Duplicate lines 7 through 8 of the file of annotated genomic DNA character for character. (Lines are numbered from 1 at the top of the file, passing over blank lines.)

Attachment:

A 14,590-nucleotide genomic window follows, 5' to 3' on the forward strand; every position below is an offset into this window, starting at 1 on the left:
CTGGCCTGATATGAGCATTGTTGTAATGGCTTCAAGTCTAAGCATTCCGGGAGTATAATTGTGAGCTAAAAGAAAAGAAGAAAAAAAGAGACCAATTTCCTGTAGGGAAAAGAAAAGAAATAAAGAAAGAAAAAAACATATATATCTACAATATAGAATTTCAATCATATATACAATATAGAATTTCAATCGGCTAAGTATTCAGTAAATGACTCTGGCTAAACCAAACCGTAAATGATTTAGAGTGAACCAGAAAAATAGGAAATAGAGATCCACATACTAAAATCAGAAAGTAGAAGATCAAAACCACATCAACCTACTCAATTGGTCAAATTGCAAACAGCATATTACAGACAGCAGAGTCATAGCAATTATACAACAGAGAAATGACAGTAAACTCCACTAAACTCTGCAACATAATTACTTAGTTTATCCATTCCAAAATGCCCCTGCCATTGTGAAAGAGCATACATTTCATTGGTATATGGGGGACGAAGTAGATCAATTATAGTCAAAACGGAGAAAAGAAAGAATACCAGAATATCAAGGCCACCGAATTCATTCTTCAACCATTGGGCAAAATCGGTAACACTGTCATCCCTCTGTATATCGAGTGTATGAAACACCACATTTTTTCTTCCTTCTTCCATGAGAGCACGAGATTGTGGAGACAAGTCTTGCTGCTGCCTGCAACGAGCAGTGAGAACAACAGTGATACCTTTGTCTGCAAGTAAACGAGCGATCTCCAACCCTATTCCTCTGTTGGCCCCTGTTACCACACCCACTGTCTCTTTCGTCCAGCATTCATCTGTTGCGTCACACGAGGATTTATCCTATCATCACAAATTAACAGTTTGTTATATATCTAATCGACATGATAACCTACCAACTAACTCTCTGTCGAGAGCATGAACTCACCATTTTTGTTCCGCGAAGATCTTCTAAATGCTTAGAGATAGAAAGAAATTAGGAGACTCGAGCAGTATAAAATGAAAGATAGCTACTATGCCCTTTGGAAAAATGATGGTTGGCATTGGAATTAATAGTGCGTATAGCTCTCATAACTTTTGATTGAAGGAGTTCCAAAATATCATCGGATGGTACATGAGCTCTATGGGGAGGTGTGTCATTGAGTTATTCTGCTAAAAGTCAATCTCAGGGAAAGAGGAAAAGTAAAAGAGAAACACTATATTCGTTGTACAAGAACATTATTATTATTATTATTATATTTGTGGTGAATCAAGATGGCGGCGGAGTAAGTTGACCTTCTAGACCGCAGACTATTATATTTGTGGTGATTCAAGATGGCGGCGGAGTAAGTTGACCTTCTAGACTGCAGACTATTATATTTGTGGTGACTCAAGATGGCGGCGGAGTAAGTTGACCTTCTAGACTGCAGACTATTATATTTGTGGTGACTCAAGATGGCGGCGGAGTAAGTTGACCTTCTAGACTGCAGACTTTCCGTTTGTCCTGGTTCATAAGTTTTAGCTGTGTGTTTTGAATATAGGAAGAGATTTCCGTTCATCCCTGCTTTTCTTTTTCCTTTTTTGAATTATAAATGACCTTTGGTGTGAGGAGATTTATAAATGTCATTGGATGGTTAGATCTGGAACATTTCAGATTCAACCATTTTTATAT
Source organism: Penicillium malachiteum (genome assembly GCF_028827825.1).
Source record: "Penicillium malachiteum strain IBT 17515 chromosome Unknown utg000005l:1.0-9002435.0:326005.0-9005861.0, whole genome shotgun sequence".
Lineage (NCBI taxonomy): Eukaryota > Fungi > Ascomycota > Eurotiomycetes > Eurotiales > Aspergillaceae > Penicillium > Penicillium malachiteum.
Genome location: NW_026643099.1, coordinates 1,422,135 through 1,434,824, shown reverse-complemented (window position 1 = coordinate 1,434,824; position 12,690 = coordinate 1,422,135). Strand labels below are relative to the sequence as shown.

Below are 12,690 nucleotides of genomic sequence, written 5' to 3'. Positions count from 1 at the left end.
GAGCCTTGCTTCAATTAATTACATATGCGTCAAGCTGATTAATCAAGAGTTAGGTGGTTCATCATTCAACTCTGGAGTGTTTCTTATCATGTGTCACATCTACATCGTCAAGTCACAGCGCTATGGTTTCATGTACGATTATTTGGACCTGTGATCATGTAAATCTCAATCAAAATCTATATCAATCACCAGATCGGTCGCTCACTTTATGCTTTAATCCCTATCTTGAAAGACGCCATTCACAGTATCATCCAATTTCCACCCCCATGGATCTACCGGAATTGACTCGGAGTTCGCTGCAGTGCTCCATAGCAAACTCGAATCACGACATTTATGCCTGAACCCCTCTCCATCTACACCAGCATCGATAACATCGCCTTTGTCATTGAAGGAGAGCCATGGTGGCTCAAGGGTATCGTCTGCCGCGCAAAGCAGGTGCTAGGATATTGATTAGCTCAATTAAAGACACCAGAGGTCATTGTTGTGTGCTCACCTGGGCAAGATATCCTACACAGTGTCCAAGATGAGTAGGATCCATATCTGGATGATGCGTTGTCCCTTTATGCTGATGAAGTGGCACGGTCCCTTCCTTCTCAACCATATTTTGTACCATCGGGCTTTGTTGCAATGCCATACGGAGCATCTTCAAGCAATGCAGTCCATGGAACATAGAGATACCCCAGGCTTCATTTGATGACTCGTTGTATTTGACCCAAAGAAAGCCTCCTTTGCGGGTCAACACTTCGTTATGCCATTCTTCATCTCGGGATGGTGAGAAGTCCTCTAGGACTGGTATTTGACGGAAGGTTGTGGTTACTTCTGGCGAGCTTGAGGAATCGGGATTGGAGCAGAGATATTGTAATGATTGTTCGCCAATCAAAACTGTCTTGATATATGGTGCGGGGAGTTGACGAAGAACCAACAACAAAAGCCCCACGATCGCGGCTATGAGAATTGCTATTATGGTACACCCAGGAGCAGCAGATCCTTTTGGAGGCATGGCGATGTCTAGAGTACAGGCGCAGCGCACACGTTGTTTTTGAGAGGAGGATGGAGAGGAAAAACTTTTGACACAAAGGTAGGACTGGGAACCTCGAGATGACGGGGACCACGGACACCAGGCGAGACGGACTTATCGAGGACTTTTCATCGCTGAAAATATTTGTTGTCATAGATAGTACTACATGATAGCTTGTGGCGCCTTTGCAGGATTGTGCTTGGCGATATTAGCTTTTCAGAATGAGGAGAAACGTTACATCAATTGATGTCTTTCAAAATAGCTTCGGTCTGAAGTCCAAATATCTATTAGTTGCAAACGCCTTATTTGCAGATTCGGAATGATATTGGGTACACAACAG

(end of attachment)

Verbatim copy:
Below are 12,690 nucleotides of genomic sequence, written 5' to 3'. Positions count from 1 at the left end.
GAGCCTTGCTTCAATTAATTACATATGCGTCAAGCTGATTAATCAAGAGTTAGGTGGTTCATCATTCAACTCTGGAGTGTTTCTTATCATGTGTCACATCTACATCGTCAAGTCACAGCGCTATGGTTTCATGTACGATTATTTGGACCTGTGATCATGTAAATCTCAATCAAAATCTATATCAATCACCAGATCGGTCGCTCACTTTATGCTTTAATCCCTATCTTGAAAGACGCCATTCACAGTATCATCCAATTTCCACCCCCATGGATCTACCGGAATTGACTCGGAGTTCGCTGCAGTGCTCCATAGCAAACTCGAATCACGACATTTATGCCTGAACCCCTCTCCATCTACACCAGCATCGATAACATCGCCTTTGTCATTGAAGGAGAGCCATGGTGGCTCAAGGGTATCGTCTGCCGCGCAAAGCAGGTGCTAGGATATTGATTAGCTCAATTAAAGACACCAGAGGTCATTGTTGTGTGCTCACCTGGGCAAGATATCCTACACAGTGTCCAAGATGAGTAGGATCCATATCTGGATGATGCGTTGTCCCTTTATGCTGATGAAGTGGCACGGTCCCTTCCTTCTCAACCATATTTTGTACCATCGGGCTTTGTTGCAATGCCATACGGAGCATCTTCAAGCAATGCAGTCCATGGAACATAGAGATACCCCAGGCTTCATTTGATGACTCGTTGTATTTGACCCAAAGAAAGCCTCCTTTGCGGGTCAACACTTCGTTATGCCATTCTTCATCTCGGGATGGTGAGAAGTCCTCTAGGACTGGTATTTGACGGAAGGTTGTGGTTACTTCTGGCGAGCTTGAGGAATCGGGATTGGAGCAGAGATATTGTAATGATTGTTCGCCAATCAAAACTGTCTTGATATATGGTGCGGGGAGTTGACGAAGAACCAACAACAAAAGCCCCACGATCGCGGCTATGAGAATTGCTATTATGGTACACCCAGGAGCAGCAGATCCTTTTGGAGGCATGGCGATGTCTAGAGTACAGGCGCAGCGCACACGTTGTTTTTGAGAGGAGGATGGAGAGGAAAAACTTTTGACACAAAGGTAGGACTGGGAACCTCGAGATGACGGGGACCACGGACACCAGGCGAGACGGACTTATCGAGGACTTTTCATCGCTGAAAATATTTGTTGTCATAGATAGTACTACATGATAGCTTGTGGCGCCTTTGCAGGATTGTGCTTGGCGATATTAGCTTTTCAGAATGAGGAGAAACGTTACATCAATTGATGTCTTTCAAAATAGCTTCGGTCTGAAGTCCAAATATCTATTAGTTGCAAACGCCTTATTTGCAGATTCGGAATGATATTGGGTACACAACAG